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The Clawbot is ready to make decisions!

This exploration will give you the tools to be able to start creating some cool projects that use if then else statement.

  • VEXcode V5 C++ commands that will be used in this exploration: 
    • Brain.Screen.pressing()
    • Drivetrain.stop();
    • if (condition){}
    • waitUntil();
    • while (condition){}  
    • wait(1, seconds);

You can use the Help information inside of VEXcode V5 to learn about the C++ instructions.

Make sure you have the hardware required, your engineering notebook, and VEXcode V5 ready.

Materials Required:
Quantity Materials Needed

VEX V5 Classroom Starter Kit (with up-to-date firmware)


VEXcode V5 (latest version, Windows, macOS)


Engineering Notebook


Clawbot (Drivetrain 2-motor, No Gyro) Template

Step 1: Let's start with an understanding of conditional statements 

Before you begin programming with conditionals, read the VEX Library Article explaining If Then Else Statements. The article can be found here.

For a list of operators to use in the If Then Else statements, read the VEX Library Article explaining Booleans. This article can be found here.

Step 2: Let's start programming with conditional statements.

  • Open the Clawbot (Drivetrain 2-motor, No Gyro) template example project.


  • Build the project below.

Do the following in your engineering notebook:

  • Explain what the project has the Clawbot do. You will need to explain more than the fact that it creates a stop button. Explain which instructions make the Clawbot do what.

  • Write a one sentence summary that captures what the project does.

  • Test to see if your prediction of what the project has the Clawbot do is correct.

  • Save and download the project as CreatingAStopButton to Slot 1 on the Clawbot, and then run it.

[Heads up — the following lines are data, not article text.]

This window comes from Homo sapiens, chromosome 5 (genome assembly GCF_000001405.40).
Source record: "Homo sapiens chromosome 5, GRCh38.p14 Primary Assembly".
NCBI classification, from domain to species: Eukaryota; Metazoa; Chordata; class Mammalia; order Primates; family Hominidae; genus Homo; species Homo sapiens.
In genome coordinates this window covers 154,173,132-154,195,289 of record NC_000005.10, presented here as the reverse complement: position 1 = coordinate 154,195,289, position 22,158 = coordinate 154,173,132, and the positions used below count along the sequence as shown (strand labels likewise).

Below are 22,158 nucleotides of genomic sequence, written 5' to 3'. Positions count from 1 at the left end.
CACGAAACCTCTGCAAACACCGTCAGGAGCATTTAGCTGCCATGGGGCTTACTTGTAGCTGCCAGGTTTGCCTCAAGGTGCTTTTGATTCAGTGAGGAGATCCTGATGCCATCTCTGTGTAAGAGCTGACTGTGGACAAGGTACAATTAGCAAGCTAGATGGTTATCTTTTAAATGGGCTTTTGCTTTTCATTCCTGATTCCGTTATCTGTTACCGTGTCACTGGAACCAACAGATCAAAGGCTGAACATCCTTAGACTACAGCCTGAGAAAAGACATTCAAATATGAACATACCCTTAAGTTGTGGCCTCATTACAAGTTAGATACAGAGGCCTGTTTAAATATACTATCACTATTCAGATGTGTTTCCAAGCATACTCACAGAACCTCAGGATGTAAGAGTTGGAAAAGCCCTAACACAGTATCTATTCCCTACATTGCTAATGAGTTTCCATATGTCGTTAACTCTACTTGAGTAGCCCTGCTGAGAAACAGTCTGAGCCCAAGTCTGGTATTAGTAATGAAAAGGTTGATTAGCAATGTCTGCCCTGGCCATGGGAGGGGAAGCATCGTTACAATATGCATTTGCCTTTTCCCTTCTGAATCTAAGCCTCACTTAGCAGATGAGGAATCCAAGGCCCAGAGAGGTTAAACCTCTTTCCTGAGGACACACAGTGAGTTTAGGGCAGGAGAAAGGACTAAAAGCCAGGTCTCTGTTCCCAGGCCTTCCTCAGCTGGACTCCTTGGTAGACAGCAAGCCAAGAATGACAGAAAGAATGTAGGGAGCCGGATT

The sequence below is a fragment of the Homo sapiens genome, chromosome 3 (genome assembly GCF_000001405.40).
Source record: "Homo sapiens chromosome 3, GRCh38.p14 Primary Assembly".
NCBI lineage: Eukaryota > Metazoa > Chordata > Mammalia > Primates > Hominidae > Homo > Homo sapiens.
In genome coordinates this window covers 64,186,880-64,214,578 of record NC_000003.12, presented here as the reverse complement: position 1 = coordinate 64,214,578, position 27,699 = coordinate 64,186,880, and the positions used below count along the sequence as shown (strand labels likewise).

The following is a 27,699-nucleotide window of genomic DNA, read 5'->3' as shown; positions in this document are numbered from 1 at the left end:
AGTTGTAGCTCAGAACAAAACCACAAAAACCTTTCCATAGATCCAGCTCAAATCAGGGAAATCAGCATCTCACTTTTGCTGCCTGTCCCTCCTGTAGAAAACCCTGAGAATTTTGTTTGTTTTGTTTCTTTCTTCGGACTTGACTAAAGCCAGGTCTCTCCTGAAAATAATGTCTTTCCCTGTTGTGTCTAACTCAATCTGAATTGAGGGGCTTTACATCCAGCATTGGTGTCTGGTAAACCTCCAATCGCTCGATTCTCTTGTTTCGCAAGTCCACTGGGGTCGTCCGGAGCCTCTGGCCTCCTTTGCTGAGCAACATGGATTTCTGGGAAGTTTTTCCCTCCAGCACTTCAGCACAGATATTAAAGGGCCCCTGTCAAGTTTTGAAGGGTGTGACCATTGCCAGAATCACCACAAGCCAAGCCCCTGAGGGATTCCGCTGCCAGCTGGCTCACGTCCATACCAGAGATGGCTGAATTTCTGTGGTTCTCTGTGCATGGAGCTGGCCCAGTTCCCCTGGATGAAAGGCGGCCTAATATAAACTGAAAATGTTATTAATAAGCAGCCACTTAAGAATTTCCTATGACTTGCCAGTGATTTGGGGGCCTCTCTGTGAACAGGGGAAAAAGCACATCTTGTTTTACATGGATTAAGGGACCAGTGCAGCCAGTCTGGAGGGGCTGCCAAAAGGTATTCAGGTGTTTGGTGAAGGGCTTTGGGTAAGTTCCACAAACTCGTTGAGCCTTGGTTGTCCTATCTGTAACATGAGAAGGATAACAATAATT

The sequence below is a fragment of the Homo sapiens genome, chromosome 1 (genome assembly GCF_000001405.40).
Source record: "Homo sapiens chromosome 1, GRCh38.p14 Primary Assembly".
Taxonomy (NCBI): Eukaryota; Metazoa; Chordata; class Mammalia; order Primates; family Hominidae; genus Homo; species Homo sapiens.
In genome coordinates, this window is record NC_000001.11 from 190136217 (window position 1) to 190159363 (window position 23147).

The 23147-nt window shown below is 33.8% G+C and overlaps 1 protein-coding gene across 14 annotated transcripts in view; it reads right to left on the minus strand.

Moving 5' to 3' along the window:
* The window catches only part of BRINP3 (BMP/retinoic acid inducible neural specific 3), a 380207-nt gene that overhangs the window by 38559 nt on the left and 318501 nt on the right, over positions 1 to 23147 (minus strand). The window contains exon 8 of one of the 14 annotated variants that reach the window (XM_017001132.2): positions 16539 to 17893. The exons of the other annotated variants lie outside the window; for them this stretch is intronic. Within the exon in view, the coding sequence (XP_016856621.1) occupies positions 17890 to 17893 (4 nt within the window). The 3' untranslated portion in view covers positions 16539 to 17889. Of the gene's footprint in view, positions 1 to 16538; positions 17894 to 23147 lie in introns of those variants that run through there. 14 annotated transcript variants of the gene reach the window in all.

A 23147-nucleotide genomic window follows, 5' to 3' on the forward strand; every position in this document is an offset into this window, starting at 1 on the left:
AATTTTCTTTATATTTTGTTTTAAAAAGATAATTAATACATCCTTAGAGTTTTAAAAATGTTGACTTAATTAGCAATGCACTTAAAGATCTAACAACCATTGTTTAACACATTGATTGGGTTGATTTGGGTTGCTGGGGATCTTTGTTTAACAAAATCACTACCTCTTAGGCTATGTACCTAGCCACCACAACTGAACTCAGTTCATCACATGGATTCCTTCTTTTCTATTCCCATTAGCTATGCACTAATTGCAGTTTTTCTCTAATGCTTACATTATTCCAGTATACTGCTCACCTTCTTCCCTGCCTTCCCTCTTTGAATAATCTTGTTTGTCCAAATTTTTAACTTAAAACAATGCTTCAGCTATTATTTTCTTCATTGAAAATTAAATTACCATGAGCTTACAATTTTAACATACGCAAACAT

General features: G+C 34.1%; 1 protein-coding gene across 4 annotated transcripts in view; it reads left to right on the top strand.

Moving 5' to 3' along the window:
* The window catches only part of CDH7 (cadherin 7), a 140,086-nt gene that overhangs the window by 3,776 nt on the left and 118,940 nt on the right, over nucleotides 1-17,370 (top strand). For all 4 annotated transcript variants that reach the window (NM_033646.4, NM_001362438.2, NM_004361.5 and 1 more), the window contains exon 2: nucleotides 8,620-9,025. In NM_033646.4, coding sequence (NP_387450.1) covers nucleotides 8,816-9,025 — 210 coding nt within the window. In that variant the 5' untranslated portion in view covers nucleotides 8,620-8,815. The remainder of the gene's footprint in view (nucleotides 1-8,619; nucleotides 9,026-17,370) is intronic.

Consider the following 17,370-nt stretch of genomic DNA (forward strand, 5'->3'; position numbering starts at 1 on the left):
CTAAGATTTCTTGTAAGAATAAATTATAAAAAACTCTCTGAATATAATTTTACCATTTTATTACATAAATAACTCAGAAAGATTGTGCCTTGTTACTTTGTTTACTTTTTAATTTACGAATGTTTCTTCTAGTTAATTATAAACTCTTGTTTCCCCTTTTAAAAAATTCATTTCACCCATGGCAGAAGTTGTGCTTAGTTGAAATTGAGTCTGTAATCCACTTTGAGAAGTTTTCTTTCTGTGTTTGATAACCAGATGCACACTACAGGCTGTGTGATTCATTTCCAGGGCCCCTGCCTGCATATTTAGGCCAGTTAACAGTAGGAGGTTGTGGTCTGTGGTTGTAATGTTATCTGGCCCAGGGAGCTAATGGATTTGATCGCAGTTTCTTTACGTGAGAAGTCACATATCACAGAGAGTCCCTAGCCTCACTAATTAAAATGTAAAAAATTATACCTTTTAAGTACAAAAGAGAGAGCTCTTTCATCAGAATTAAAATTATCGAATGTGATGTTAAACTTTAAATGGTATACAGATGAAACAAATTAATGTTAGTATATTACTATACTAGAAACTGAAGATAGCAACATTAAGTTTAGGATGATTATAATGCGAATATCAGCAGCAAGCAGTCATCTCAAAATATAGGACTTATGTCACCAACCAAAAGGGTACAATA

• For help downloading a project, see the tutorial in VEXcode V5 that explains how to Download and Run a Project (C++).

  • Check your explanations of the project and add notes to correct them as needed.

Step 3: Understanding the wait until() statement.

Notice that if the Brain's screen is pressed, the flow of the project moves quickly and the project will move to the next instruction, which is the Drivetrain.stop() instruction.

Thus, the project needs a waitUntil() instruction that tells the robot to remain stopped until the Brain's screen is released. Otherwise, the forever statement would cause the project to begin again.

The waitUntil() instruction is necessary because of the speed of the project's flow. If it was not there, the project would move to the next instruction before the robot ever had time to respond.

Step 4: Change the project.

Our next step is changing the if then statement to an if then else statement.

  • Start by saving CreatingAStopButton as the new project, StopOrDrive.

  • If you need help saving a project, click here for C++.

  • Then build the StopOrDrive project shown below.

  • Download StopOrDrive to Slot 2 on your Clawbot.

  • For help downloading a project, see the tutorial in VEXcode V5 that explains how to Download and Run a Project (C++).

  • Test CreatingAStopButton (Slot 1) and then test StopOrDrive (Slot 2) and compare them to see if there are any difference in the robot's behavior. Note any differences in your engineering notebook

The two projects have the Clawbot behave the same way. The only difference is the use of the if then else statement in the StopOrDrive project.

Using the if then else statement will allow you to add additional buttons to the screen in upcoming activities.